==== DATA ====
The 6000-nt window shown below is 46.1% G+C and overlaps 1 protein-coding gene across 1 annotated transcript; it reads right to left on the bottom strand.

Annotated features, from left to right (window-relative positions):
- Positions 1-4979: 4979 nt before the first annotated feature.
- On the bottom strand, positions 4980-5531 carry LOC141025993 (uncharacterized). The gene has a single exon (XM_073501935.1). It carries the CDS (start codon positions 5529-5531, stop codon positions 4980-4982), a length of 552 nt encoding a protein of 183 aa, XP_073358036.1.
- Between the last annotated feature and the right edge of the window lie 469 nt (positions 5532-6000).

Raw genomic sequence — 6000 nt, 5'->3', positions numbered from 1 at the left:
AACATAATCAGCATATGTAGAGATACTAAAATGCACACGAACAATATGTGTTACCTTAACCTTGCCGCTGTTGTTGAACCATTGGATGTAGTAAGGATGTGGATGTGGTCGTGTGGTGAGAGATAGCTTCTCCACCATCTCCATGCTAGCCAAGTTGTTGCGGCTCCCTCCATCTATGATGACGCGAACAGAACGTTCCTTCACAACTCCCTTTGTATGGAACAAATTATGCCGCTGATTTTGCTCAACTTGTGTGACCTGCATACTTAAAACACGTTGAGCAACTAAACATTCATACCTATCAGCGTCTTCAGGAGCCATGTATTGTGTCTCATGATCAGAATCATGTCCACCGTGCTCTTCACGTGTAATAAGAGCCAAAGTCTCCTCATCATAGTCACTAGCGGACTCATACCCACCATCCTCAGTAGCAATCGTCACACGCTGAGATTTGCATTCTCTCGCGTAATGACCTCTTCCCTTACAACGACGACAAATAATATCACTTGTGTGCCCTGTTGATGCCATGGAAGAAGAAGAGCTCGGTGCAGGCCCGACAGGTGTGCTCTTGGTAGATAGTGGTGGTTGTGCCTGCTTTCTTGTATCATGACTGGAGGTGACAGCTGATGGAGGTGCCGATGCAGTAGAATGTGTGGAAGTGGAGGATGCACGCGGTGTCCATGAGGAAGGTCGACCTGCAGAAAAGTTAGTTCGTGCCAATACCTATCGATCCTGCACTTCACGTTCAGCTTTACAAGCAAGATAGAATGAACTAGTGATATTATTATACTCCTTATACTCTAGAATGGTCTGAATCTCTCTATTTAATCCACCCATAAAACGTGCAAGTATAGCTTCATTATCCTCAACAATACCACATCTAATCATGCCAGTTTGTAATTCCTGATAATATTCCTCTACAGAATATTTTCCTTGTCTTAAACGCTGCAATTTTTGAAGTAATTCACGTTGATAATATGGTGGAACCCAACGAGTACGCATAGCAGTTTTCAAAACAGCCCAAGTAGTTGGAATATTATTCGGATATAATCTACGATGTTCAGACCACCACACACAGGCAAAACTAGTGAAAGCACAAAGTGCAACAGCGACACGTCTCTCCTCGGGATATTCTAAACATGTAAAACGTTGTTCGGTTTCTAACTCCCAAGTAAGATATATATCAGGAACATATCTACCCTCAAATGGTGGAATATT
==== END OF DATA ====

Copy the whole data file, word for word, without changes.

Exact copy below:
The 6000-nt window shown below is 46.1% G+C and overlaps 1 protein-coding gene across 1 annotated transcript; it reads right to left on the bottom strand.

Annotated features, from left to right (window-relative positions):
- Positions 1-4979: 4979 nt before the first annotated feature.
- On the bottom strand, positions 4980-5531 carry LOC141025993 (uncharacterized). The gene has a single exon (XM_073501935.1). It carries the CDS (start codon positions 5529-5531, stop codon positions 4980-4982), a length of 552 nt encoding a protein of 183 aa, XP_073358036.1.
- Between the last annotated feature and the right edge of the window lie 469 nt (positions 5532-6000).

Raw genomic sequence — 6000 nt, 5'->3', positions numbered from 1 at the left:
AACATAATCAGCATATGTAGAGATACTAAAATGCACACGAACAATATGTGTTACCTTAACCTTGCCGCTGTTGTTGAACCATTGGATGTAGTAAGGATGTGGATGTGGTCGTGTGGTGAGAGATAGCTTCTCCACCATCTCCATGCTAGCCAAGTTGTTGCGGCTCCCTCCATCTATGATGACGCGAACAGAACGTTCCTTCACAACTCCCTTTGTATGGAACAAATTATGCCGCTGATTTTGCTCAACTTGTGTGACCTGCATACTTAAAACACGTTGAGCAACTAAACATTCATACCTATCAGCGTCTTCAGGAGCCATGTATTGTGTCTCATGATCAGAATCATGTCCACCGTGCTCTTCACGTGTAATAAGAGCCAAAGTCTCCTCATCATAGTCACTAGCGGACTCATACCCACCATCCTCAGTAGCAATCGTCACACGCTGAGATTTGCATTCTCTCGCGTAATGACCTCTTCCCTTACAACGACGACAAATAATATCACTTGTGTGCCCTGTTGATGCCATGGAAGAAGAAGAGCTCGGTGCAGGCCCGACAGGTGTGCTCTTGGTAGATAGTGGTGGTTGTGCCTGCTTTCTTGTATCATGACTGGAGGTGACAGCTGATGGAGGTGCCGATGCAGTAGAATGTGTGGAAGTGGAGGATGCACGCGGTGTCCATGAGGAAGGTCGACCTGCAGAAAAGTTAGTTCGTGCCAATACCTATCGATCCTGCACTTCACGTTCAGCTTTACAAGCAAGATAGAATGAACTAGTGATATTATTATACTCCTTATACTCTAGAATGGTCTGAATCTCTCTATTTAATCCACCCATAAAACGTGCAAGTATAGCTTCATTATCCTCAACAATACCACATCTAATCATGCCAGTTTGTAATTCCTGATAATATTCCTCTACAGAATATTTTCCTTGTCTTAAACGCTGCAATTTTTGAAGTAATTCACGTTGATAATATGGTGGAACCCAACGAGTACGCATAGCAGTTTTCAAAACAGCCCAAGTAGTTGGAATATTATTCGGATATAATCTACGATGTTCAGACCACCACACACAGGCAAAACTAGTGAAAGCACAAAGTGCAACAGCGACACGTCTCTCCTCGGGATATTCTAAACATGTAAAACGTTGTTCGGTTTCTAACTCCCAAGTAAGATATATATCAGGAACATATCTACCCTCAAATGGTGGAATATT